Ortiz, Red Sox agree on two-year deal
This time, David Ortiz had a market. This time, the Red Sox didn't have arbitration to extend the process.
So this time, the two sides didn't mess around.
When the offseason began, re-signing Ortiz seemed like a no-brainer, and Friday night the Red Sox made it exactly that by reaching terms with the slugging designated hitter and franchise icon on a two-year deal worth $26 million, with incentives that could take it up to $30 million, according to a source familiar with the negotiations.
And with that, all parties can breathe a sigh of relief.
Ortiz, who took in the Celtics' home opener at the Garden Friday night, couldn't confirm the deal - "(My agent) hasn't called me so I don't know where they are at right now, but they were getting close," he said - but was pleased about getting two years.
"You all know that I want to be back," he said. "I've been here for a while and I mean, it don't get any better."
Ortiz didn't want to leave, and the Red Sox didn't want to lose him, and after years of taking their hardest lines against him, the Sox finally relented and paid him more than they probably wanted, but not by so much that it will impact their budget in any appreciable way.
What the Sox didn't want to do was let Ortiz test free agency and introduce another variable to the equation. Unlike last year, when the arrivals of Albert Pujols to the Angels and Prince Fielder to the Tigers all but eliminated Ortiz' market, this year he projected to have no shortage of suitors.
The Rangers, who stand to lose Josh Hamilton and Mike Napoli in free agency, were on record that they planned to make a big push for Ortiz, who would have solidified the middle of their lineup alongside Adrian Beltre.
The Orioles also need a designated hitter, and Ortiz would have transformed their streaky offense. Even the Indians, with new manager Terry Francona, provided a bit of a draw.
With so many teams potentially having the ability to muck things up, the Red Sox decided to leave nothing to chance. They engaged Ortiz' representatives and hammered out a deal whose sticking point was money, since the sides had already agreed on two years.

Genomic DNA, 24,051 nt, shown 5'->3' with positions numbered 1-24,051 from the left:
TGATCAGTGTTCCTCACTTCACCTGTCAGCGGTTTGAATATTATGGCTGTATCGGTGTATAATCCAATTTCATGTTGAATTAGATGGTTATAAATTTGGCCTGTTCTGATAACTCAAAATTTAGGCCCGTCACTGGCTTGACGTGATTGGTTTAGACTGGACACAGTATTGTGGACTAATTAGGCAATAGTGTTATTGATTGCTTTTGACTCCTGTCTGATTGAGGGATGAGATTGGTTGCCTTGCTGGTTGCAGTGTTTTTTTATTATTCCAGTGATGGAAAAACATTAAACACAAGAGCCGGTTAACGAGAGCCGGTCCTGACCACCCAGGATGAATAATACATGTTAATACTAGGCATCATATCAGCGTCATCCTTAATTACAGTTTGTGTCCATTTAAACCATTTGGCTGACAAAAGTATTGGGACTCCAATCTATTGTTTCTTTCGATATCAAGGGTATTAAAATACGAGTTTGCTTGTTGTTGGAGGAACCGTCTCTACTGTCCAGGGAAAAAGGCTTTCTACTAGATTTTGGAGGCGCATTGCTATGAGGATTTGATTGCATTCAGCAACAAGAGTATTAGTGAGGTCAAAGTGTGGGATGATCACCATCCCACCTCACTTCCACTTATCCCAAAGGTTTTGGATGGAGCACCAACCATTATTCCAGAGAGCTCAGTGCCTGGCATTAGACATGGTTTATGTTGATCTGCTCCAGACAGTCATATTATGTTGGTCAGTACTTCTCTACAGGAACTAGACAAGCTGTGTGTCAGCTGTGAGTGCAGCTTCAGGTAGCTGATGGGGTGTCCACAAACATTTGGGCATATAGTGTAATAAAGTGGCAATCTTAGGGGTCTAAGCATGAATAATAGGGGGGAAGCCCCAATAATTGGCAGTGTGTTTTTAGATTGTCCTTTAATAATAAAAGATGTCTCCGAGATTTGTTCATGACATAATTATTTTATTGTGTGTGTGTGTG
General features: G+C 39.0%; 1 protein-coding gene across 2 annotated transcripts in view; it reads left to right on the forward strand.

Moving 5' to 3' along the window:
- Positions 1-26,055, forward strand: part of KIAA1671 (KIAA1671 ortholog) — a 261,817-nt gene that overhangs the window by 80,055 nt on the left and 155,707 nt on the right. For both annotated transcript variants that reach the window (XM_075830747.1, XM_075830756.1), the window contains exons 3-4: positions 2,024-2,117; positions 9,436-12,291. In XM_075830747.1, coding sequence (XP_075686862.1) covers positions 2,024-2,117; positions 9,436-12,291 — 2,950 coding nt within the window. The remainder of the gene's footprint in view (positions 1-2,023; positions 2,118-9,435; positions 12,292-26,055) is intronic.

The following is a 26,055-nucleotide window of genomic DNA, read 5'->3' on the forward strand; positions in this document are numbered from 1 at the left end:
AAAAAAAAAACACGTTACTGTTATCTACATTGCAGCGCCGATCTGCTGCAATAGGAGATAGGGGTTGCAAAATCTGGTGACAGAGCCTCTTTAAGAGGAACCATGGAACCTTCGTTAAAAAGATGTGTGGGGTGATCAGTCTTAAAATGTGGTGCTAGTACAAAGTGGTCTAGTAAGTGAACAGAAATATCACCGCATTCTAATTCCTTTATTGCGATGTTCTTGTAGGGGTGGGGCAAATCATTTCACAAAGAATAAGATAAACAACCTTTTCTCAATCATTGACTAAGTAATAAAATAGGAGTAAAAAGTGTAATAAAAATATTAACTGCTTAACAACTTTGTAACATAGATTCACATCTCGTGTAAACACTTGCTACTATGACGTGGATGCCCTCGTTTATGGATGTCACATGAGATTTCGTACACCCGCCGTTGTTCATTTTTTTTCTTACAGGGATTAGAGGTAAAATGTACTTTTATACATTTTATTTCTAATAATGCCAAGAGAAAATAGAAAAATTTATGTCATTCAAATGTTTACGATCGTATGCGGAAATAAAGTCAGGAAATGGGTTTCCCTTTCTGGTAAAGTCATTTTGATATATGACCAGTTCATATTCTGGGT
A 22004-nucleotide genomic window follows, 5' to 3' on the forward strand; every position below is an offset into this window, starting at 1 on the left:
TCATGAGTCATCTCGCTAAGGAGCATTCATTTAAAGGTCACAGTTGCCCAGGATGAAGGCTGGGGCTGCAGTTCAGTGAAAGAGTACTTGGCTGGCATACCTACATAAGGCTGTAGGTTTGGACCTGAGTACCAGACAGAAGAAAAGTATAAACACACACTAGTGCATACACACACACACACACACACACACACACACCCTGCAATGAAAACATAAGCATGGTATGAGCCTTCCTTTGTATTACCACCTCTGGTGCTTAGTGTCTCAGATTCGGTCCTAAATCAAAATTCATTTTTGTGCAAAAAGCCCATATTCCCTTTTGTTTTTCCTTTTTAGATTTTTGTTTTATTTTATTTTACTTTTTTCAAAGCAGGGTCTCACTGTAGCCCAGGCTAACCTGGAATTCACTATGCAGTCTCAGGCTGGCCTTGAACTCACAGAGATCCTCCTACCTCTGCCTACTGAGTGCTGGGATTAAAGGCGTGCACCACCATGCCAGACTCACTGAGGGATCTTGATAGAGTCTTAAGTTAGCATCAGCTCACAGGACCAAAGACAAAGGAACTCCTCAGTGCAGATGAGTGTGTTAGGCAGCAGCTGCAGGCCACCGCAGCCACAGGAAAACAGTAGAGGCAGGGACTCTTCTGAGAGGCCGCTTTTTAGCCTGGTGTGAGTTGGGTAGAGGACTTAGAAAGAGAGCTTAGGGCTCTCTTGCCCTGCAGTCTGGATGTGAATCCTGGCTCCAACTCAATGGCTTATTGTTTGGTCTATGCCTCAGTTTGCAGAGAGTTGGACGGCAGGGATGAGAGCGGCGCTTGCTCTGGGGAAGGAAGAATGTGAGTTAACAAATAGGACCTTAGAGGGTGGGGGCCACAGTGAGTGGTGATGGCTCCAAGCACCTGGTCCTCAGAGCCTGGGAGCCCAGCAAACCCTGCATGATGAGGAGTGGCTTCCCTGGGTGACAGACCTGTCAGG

While the Red Sox could've played hardball with Ortiz and stuck to a one-year deal by meeting him on his reasonable terms - the soon-to-be-37-year-old knew he wasn't getting a three- or four-year deal and has never publicly demanded one - the Sox enter the offseason on good terms with one of their best players.
That hasn't always been the case, with the prideful Ortiz periodically upset at ownership for only giving him a four-year deal (for $52 million) in 2007. At the time, he was told club policy limited contracts to that length. Ortiz then stewed as a succession of inferior players received five-, six-, and even seven-year deals: J.D. Drew (five years, $70 million), John Lackey (five years, $82 million), Daisuke Matsuzaka (six years, $52 million), Carl Crawford (seven years, $142 million) and Adrian Gonzalez (seven years, $154 million), to name five.
There shouldn't be any hard feelings now. If Ortiz produces and stays healthy, he'll earn more money over each of the next two years than he did in 2012 ($14.575 million).
Red Sox notes
While the Sox did tender a qualifying offer of $13.3 million to Ortiz, they chose not to do so with any of their other free agents, meaning the team will not receive compensation if those players sign elsewhere.
The only player with even an outside shot of receiving the qualifying offer was Cody Ross, but the Sox declined. Ross hits the market as one of the more attractive outfielders available, with the Braves reportedly showing interest.